Doctrine of Ultra Vires
Section 2 (20) of Companies Act, 2013” “Company” means a company incorporated under companies Act. The company has different and distinct personality from its members. It also has no strictly technical or legal meaning. A body corporate or corporation includes a company incorporated outside India, but does not include a co-operative society registered under the law relating to co-operative societies, and any body corporate which the Central Government may, by notification, specify for this purpose. “Company” word derived from two words: “com”- group and “panies”- bread. Therefore, it means group that eat their bread together. Company has two important documents and they are memorandum and Articles of Association. In memorandum of association of the company, there is a object clause. If company goes beyond its object then the act is Ultra Vires in eyes of law.
Origin of Doctrine of Ultra vires
Doctrine of ultra vires has provides protection to the investors and creditors o the company. The doctrine of ultra vires could not established its roots. It established its roots in 1875 when the Directors, and Company, of the Ashbury Railway Carriage and Iron Company (Limited) v Hector Riche, (1874-75) L.R. 7 H.L. 653 as decided by the House of Lords. A company called “The Ashbury Railway Carriage and Iron Company,” incorporated under the Companies Act, 1862.
Ashbury Railway Carriage and Iron Company (Limited) v Hector Riche, (1874-75) L.R. 7 H.L. 653
A company called “The Ashbury Railway Carriage and Iron Company,” incorporated under the Companies Act, 1862. The objects listed in the object clause of memorandum of association were :
- to make, and sell, or lend on hire, railway carriages and waggons,
- and all kinds of railway plant, fittings, machinery, and rolling-stock;
- to carry on the business of mechanical engineers and general contractors ;
- purchase, lease, work, and sell mines, minerals, land, and buildings;
- to purchase and sell, as merchants, timber, coal, metals, or other materials,
- and also to buy and sell any such materials on commission or as agents.
The directors agreed to enter into contract to construct a railway line in Belgium. The contract was between The Ashbury Railway Carriage and Iron Company and Hector Riche. The contract was for supplying the materials required for construction of Railway lines.
The objects under the object clause of this company were to supply and sell the materials required to construct railways. It does not cover construction of railway lines. The contract here was to construct a railway. That was contrary to the memorandum of association. So the contract was Ultra Vires to the company.
As held by House of Lords that this contract was ultra vires not only of the director but also of whole company. Even if majority of shareholder ratify it, then to it can not change. It will still remain ultra vires of the whole company.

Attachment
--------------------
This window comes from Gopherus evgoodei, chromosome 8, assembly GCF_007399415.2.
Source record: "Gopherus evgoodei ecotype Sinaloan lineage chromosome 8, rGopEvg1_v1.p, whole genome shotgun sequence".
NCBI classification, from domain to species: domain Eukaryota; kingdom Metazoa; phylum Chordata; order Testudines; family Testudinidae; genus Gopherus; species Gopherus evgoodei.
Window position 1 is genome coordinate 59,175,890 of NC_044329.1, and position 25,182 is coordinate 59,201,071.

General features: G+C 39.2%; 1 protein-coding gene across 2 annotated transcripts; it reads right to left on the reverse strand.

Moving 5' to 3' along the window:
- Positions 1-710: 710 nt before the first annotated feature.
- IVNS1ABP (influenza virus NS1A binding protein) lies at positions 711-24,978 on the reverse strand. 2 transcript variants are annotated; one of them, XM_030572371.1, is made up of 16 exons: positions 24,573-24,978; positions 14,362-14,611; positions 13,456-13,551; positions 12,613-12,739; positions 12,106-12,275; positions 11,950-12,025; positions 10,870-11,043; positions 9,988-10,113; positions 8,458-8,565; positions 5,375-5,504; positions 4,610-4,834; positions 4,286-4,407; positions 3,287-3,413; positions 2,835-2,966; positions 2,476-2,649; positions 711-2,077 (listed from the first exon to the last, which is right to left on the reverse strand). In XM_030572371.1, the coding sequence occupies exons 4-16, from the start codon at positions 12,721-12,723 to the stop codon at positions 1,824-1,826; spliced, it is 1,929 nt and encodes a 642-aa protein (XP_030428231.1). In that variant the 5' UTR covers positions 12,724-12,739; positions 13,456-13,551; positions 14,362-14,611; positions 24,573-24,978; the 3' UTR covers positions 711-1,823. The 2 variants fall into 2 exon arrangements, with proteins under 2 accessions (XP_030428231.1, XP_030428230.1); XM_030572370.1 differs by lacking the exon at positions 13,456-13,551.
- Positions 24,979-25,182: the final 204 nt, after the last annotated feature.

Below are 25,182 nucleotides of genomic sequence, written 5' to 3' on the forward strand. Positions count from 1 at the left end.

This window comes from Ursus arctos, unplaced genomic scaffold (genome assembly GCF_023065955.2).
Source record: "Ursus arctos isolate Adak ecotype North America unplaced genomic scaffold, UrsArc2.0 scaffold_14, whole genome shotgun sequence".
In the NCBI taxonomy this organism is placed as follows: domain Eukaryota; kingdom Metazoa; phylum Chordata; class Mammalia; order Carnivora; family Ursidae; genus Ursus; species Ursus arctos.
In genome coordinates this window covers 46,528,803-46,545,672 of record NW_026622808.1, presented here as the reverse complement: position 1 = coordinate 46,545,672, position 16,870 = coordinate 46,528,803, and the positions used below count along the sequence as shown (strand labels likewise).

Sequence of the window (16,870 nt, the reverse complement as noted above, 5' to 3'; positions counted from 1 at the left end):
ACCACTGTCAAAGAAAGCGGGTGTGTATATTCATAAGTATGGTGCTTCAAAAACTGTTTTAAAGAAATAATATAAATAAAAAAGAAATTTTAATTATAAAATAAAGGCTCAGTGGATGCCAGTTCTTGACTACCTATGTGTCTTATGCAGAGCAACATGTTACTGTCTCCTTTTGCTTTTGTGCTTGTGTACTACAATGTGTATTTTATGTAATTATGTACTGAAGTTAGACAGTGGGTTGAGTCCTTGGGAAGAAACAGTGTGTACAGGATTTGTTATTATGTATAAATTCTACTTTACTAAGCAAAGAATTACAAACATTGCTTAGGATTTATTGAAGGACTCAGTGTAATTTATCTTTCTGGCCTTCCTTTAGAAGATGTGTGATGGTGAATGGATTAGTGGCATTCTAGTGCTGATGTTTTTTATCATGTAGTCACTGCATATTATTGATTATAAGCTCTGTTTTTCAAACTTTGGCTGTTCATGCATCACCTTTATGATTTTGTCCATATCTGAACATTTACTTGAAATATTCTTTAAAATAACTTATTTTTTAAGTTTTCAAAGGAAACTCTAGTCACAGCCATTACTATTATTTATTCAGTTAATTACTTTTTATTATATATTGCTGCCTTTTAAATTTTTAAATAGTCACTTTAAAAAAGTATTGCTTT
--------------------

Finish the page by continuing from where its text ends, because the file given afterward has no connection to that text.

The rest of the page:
Doctrine of Ultra Vires
The object clause of the Memorandum of the company contains list of the object for which the company formed. Company must not act beyond the object clause of memorandum of association. If company acts beyond the object clause then its ultra vires. If the contract entered into is a ultra vires contract, then it becomes void and cannot ratified by shareholders also. This known as Doctrine of Ultra Vires.
This doctrine got its roots firm in 1875 in case of Ashbury Railway Carriage and Iron company ltd. v. Riche. Thus the expression ultra vires means an act beyond the powers. An ultra vires act is void and cannot ratified even by majority of shareholders. Even if special resolution passed by shareholder with majority of votes, then also its ratification cannot happen. Where a company exceeds its power as conferred by objects clause, its not bound by it because it lacks legal capacity to incur responsibility for the action.
Basic principles included the following:
- An ultra vires transaction cannot be ratified by all the shareholders, even if they wish it to be ratified.
- The doctrine of estoppel usually precluded reliance on the defense of ultra vires where the transaction fully performed by one party
- A fortiori, a transaction fully performed by both parties could not attacked.
- The contract fully executory, the defense of ultra vires might also raised by either party.
- If the contract partially performed, and the performance held insufficient to bring the doctrine of estoppel into play, a suit for quasi contract for recovery of benefits conferred available.
- If an agent of the corporation committed a tort within the scope of his or her employment, the corporation could not defend on the ground the act was ultra vires.
EXCEPTIONS TO THE DOCTRINE OF ULTRA VIRES
Following are the exceptions to Doctrine of Ultra Vires:
- An act intra vires of the company but outside the authority of the directors may ratified by the shareholders.
- An act intra vires of the company but done in an irregular manner. It can turn into valid by shareholders consent.
- If the company has acquired any property through an investment, ultra vires of the contract, the company’s right over such a property shall still secured.
- While applying doctrine of ultra vires, the effects incidental or consequential to the act shall not invalid unless they expressly prohibited by the Company’s Act.
- There are certain acts under the company law, which though not expressly stated in the memorandum, are deemed impliedly within the authority of the company and therefore they are not deemed ultra vires. For example, a business company can raise its capital by borrowing.
- If an act of the company is ultra vires the articles of association, the company can alter its articles in order to validate the act.